Citing that methyl gloxylate chelates tin Lewis acids but not aluminum ones, they invoked an early, envelope-like transition state and rationalized the divergent stereochemical outcome of the ene reaction between E butene and methyl glyoxylate.

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Lewis-acid catalyzed carbonyl addition reactions are routinely used to form carbon—carbon bonds in natural product synthesis. The Diels-Alder reaction catalyzed or promoted by Lewis acids is a powerful and widely used method in natural product synthesis to attain scaffold complexity in a single step with stereochemical control. In Friedel—Crafts alkylation, a Lewis acid — usually a simple metal halide salt — promotes heterolytic cleavage of a carbon—halogen bond in an alkyl halide and generates a carbocation , which undergoes electrophilic aromatic substitution.

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Although vastly useful in synthesis, the reaction often suffers from side reactions that arise from carbocation rearrangement, alkyl migration, and over-alkylation. Similarly, in Friedel-Crafts acylation, a Lewis acid assists in the generation of an acylium ion from an acid chloride or occasionally acid anhydride.

Photochemical C-H Amination through in situ Chloroamines - Leonori

Although the acylium ion is often assumed to be the active intermediate, [25] there is evidence that the protonated acylium dication is the active electrophile that undergoes subsequent electrophilic aromatic substitution. The nitrile-based acylation is particularly useful because it allows direct ortho-acylation of aniline without protecting the amine group.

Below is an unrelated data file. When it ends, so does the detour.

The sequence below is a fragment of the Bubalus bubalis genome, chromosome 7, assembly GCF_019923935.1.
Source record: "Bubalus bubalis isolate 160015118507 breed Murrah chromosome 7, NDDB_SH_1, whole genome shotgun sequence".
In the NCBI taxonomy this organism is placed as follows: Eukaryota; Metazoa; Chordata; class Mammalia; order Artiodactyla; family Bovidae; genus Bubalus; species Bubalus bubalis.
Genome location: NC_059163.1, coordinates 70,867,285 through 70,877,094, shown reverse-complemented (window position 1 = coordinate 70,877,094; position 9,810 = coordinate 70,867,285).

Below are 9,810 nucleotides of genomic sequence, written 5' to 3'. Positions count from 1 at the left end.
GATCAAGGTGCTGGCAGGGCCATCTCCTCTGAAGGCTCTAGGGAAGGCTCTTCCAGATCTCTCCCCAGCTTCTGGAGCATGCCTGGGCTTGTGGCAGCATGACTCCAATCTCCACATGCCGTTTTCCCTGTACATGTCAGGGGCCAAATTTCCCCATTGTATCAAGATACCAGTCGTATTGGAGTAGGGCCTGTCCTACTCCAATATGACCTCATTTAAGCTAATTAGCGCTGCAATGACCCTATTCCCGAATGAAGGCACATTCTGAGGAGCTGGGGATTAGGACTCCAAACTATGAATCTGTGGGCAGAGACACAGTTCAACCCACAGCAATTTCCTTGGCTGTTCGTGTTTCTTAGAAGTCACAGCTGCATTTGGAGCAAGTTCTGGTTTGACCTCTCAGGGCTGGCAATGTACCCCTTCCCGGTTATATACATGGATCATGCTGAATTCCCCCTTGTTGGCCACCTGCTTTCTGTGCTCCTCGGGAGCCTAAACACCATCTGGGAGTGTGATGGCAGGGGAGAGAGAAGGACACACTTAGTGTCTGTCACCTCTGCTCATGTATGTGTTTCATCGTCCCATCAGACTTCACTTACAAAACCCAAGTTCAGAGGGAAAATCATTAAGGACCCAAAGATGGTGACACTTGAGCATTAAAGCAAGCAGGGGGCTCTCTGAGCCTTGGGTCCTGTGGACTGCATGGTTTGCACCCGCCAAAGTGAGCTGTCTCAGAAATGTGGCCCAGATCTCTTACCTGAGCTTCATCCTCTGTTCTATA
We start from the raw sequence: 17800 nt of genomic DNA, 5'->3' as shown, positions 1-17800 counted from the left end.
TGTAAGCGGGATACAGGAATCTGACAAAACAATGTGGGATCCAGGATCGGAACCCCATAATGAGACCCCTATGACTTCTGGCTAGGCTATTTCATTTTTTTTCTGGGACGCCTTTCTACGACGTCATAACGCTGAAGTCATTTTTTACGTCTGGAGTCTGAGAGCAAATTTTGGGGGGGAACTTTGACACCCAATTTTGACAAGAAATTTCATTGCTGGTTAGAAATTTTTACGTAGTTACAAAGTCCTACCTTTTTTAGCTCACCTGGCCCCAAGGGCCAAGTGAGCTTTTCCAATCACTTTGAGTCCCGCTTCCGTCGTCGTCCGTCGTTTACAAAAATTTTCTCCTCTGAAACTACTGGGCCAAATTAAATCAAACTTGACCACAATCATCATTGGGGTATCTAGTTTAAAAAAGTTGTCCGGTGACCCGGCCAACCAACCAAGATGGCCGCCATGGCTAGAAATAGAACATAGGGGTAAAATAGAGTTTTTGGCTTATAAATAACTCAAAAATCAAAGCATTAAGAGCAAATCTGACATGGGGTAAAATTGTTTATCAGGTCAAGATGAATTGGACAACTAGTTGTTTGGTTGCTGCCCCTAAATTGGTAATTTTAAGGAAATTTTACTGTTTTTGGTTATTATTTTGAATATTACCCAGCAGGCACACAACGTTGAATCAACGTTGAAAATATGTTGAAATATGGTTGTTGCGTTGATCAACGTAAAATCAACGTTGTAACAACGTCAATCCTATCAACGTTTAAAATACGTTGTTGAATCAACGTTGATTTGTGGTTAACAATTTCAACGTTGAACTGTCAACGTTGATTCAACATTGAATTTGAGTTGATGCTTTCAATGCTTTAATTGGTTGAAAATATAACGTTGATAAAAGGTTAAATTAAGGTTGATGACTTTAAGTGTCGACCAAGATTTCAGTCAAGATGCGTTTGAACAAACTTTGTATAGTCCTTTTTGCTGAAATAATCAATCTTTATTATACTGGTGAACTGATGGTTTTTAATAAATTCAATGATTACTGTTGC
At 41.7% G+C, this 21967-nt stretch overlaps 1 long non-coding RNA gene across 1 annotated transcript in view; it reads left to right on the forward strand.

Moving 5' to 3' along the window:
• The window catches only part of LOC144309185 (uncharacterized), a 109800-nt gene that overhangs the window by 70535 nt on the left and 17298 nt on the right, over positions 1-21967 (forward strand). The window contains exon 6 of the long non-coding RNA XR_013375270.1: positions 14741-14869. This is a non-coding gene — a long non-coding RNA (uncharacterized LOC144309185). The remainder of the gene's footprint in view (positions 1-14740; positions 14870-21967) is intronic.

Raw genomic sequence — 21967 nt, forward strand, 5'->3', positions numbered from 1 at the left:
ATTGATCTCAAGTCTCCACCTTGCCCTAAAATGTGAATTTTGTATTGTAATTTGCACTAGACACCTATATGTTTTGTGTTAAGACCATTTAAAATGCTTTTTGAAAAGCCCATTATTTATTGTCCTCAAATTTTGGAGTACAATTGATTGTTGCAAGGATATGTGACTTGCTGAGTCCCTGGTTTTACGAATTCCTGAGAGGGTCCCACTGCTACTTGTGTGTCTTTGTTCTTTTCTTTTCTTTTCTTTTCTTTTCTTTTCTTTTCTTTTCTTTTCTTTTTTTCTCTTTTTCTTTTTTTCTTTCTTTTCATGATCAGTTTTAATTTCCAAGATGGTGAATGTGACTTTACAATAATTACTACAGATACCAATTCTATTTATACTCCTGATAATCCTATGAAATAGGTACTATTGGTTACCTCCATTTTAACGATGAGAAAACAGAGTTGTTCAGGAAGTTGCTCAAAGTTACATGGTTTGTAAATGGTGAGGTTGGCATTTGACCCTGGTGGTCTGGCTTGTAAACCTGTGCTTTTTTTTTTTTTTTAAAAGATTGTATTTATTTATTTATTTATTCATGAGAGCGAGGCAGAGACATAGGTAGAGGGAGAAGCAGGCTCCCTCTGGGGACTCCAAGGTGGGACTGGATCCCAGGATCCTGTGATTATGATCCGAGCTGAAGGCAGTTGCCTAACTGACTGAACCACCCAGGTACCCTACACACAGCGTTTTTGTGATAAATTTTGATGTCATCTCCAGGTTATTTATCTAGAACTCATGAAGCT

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  6. Guided by this mechanism, and equipped with knowledge that gallium trihalides are among the strongest Lewis acids, [28] process chemists at Merck were able to develop highly efficient conditions for this condition towards a drug candidate. Asymmetric catalysis by Lewis acids rely on catalysts with chiral ligands coordinated to the metal center. Over the years, a small number of chiral ligand scaffolds have stood out as having "privileged" catalytic properties suitable for a wide range of applications, often of unrelated mechanisms.

    Current research efforts in asymmetric Lewis acid catalysis mostly utilize or modify those ligands rather than create new scaffolds de novo. The "privileged" scaffolds share a few common features, including chemical stability and relative ease of elaboration. The majority of the scaffolds are multidentate. Most of them also have high scaffold rigidity within the ligand. Organic synthesis will play a major role in this book connected with some fundamental mechanistic work on allylsilane and -tin chemistry.

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    Selectivities in Lewis acid promoted reactions